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Study Shows Parental Participation In Screen Time With Kids Is Crucial

flickr / Andrew Seaman

There’s plenty of research out there to make parents scared of screen time, but a new study published in the journal Child Development found that you only have one thing to fear, and it’s not fear itself. It’s ghosts! Or rather, it’s “ghost demonstrations,” a common feature on kids apps where the technology walks your youngster through the process of a puzzle or game.

Researchers broke toddlers (age 2-to-3) into 2 cohorts: One learned how to complete a 3D puzzle through automatic ghost demonstration on screen. The other learned from good old-fashioned human help. When both groups were later tested on the puzzle, kids who learned through people performed significantly better. This echoes the AAP’s most up to date screen time recommendations, which stresses the importance participating in media it with your kid. You already knew this, but your work is never done.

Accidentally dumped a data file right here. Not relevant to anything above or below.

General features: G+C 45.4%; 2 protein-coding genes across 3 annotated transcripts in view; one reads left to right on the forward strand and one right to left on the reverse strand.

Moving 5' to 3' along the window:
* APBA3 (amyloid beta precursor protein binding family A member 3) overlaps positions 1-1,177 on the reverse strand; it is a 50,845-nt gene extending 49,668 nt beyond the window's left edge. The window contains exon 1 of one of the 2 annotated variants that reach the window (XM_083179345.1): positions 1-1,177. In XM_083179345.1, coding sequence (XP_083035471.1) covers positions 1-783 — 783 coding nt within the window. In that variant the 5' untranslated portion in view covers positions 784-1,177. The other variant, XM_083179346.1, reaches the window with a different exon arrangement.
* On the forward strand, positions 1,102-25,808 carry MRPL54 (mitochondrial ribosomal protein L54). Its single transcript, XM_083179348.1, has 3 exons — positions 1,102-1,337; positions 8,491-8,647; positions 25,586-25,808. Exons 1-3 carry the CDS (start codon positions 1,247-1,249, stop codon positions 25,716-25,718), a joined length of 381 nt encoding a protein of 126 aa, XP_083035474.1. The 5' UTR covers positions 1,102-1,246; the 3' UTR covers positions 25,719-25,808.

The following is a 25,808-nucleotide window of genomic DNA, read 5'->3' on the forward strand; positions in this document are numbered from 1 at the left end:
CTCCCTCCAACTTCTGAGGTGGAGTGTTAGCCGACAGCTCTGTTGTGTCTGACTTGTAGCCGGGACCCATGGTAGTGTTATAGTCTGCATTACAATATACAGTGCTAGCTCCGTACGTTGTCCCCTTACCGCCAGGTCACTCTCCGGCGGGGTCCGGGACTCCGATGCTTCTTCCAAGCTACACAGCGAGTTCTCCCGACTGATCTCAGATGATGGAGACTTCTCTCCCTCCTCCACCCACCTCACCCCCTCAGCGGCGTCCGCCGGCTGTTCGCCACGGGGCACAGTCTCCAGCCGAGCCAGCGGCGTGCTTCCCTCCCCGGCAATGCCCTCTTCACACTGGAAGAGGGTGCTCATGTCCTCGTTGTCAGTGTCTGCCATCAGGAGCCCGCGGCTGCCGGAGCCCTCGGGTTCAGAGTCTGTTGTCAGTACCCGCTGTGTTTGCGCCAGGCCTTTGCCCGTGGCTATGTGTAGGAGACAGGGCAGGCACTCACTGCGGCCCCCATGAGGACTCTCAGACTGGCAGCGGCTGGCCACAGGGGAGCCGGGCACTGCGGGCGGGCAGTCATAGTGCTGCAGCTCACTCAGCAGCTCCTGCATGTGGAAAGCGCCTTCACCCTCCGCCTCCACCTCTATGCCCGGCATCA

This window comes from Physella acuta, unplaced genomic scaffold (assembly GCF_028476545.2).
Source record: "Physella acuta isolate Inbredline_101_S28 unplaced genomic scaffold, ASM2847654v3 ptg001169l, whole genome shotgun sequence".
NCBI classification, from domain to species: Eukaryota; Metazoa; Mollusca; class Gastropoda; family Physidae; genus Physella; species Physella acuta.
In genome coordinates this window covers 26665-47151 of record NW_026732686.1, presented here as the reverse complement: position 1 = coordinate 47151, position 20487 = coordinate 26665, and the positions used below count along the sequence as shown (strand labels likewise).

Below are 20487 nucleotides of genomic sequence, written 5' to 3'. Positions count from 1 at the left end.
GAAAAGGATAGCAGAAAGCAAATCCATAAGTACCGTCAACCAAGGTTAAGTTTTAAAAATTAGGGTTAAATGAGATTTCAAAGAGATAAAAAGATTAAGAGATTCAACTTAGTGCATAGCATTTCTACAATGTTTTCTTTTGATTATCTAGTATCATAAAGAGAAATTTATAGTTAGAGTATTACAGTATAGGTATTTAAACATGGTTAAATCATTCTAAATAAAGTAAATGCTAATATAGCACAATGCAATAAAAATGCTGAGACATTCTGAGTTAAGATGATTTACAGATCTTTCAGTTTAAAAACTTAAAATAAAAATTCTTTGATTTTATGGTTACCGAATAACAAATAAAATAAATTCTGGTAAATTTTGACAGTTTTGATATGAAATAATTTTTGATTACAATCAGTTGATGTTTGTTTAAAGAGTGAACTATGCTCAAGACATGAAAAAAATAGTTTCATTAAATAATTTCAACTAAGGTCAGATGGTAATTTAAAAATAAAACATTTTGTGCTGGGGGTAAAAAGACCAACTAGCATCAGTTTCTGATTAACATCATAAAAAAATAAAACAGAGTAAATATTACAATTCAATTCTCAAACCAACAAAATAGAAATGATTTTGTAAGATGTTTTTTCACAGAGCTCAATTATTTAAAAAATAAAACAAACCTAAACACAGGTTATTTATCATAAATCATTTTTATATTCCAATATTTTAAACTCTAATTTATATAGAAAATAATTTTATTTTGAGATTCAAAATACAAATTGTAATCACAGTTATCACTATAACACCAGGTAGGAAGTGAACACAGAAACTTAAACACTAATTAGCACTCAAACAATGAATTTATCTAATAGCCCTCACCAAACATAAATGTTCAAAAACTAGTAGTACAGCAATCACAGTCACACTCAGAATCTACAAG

Rachel Barr, a professor at Georgetown and one of the authors of the study, explains that in this case, parents act as “social scaffolding” and support their kids’ learning. If you have to be compared to construction equipment, it’s better than a bulldozer. And don’t mistake tablet time for your free time. Of course teaching your kid to play independently is good for their development — but it can happen without an iPad in their hands.